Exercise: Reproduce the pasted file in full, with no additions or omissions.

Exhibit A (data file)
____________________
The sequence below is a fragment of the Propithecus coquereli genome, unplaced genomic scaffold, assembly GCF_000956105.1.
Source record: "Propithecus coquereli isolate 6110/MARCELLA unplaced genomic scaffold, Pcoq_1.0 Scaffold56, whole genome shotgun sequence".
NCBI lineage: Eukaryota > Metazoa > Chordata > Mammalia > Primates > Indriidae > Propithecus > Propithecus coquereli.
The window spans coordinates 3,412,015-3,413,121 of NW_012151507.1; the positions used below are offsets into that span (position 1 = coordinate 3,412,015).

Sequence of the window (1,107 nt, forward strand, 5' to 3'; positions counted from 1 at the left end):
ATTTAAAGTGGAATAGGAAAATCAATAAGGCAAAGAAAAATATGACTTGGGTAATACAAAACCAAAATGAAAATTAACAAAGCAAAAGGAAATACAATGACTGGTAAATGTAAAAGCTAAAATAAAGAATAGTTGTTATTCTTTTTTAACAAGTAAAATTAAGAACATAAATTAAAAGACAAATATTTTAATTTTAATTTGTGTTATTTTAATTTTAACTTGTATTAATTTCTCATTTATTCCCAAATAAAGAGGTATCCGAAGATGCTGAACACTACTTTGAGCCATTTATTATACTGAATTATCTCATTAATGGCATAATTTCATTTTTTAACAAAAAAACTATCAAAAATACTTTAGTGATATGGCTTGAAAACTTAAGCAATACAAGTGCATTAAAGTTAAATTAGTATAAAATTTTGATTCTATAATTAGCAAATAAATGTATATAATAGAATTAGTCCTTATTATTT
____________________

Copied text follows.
The sequence below is a fragment of the Propithecus coquereli genome, unplaced genomic scaffold, assembly GCF_000956105.1.
Source record: "Propithecus coquereli isolate 6110/MARCELLA unplaced genomic scaffold, Pcoq_1.0 Scaffold56, whole genome shotgun sequence".
NCBI lineage: Eukaryota > Metazoa > Chordata > Mammalia > Primates > Indriidae > Propithecus > Propithecus coquereli.
The window spans coordinates 3,412,015-3,413,121 of NW_012151507.1; the positions used below are offsets into that span (position 1 = coordinate 3,412,015).

Sequence of the window (1,107 nt, forward strand, 5' to 3'; positions counted from 1 at the left end):
ATTTAAAGTGGAATAGGAAAATCAATAAGGCAAAGAAAAATATGACTTGGGTAATACAAAACCAAAATGAAAATTAACAAAGCAAAAGGAAATACAATGACTGGTAAATGTAAAAGCTAAAATAAAGAATAGTTGTTATTCTTTTTTAACAAGTAAAATTAAGAACATAAATTAAAAGACAAATATTTTAATTTTAATTTGTGTTATTTTAATTTTAACTTGTATTAATTTCTCATTTATTCCCAAATAAAGAGGTATCCGAAGATGCTGAACACTACTTTGAGCCATTTATTATACTGAATTATCTCATTAATGGCATAATTTCATTTTTTAACAAAAAAACTATCAAAAATACTTTAGTGATATGGCTTGAAAACTTAAGCAATACAAGTGCATTAAAGTTAAATTAGTATAAAATTTTGATTCTATAATTAGCAAATAAATGTATATAATAGAATTAGTCCTTATTATTT